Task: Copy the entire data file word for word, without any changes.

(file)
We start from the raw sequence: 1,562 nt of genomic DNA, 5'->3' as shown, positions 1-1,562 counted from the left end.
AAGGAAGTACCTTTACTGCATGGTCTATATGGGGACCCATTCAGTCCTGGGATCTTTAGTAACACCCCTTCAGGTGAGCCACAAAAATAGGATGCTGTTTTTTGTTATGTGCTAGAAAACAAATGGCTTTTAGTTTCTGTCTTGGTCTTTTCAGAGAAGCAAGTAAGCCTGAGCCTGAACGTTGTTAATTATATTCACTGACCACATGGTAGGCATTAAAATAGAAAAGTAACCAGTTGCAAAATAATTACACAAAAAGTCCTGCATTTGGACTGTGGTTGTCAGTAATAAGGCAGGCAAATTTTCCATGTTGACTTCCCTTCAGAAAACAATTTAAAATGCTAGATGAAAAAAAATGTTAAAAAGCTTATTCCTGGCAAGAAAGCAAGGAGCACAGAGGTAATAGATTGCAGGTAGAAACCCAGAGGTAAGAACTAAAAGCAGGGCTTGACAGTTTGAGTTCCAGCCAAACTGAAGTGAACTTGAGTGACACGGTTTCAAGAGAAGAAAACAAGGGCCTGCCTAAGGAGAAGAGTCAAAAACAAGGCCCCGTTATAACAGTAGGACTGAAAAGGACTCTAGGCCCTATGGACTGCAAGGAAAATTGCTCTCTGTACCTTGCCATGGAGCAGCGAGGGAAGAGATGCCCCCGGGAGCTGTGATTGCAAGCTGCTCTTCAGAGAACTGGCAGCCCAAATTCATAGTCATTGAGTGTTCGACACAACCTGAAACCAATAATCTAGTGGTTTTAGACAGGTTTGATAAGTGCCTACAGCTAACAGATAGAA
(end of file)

We start from the raw sequence: 1,562 nt of genomic DNA, 5'->3' as shown, positions 1-1,562 counted from the left end.
AAGGAAGTACCTTTACTGCATGGTCTATATGGGGACCCATTCAGTCCTGGGATCTTTAGTAACACCCCTTCAGGTGAGCCACAAAAATAGGATGCTGTTTTTTGTTATGTGCTAGAAAACAAATGGCTTTTAGTTTCTGTCTTGGTCTTTTCAGAGAAGCAAGTAAGCCTGAGCCTGAACGTTGTTAATTATATTCACTGACCACATGGTAGGCATTAAAATAGAAAAGTAACCAGTTGCAAAATAATTACACAAAAAGTCCTGCATTTGGACTGTGGTTGTCAGTAATAAGGCAGGCAAATTTTCCATGTTGACTTCCCTTCAGAAAACAATTTAAAATGCTAGATGAAAAAAAATGTTAAAAAGCTTATTCCTGGCAAGAAAGCAAGGAGCACAGAGGTAATAGATTGCAGGTAGAAACCCAGAGGTAAGAACTAAAAGCAGGGCTTGACAGTTTGAGTTCCAGCCAAACTGAAGTGAACTTGAGTGACACGGTTTCAAGAGAAGAAAACAAGGGCCTGCCTAAGGAGAAGAGTCAAAAACAAGGCCCCGTTATAACAGTAGGACTGAAAAGGACTCTAGGCCCTATGGACTGCAAGGAAAATTGCTCTCTGTACCTTGCCATGGAGCAGCGAGGGAAGAGATGCCCCCGGGAGCTGTGATTGCAAGCTGCTCTTCAGAGAACTGGCAGCCCAAATTCATAGTCATTGAGTGTTCGACACAACCTGAAACCAATAATCTAGTGGTTTTAGACAGGTTTGATAAGTGCCTACAGCTAACAGATAGAA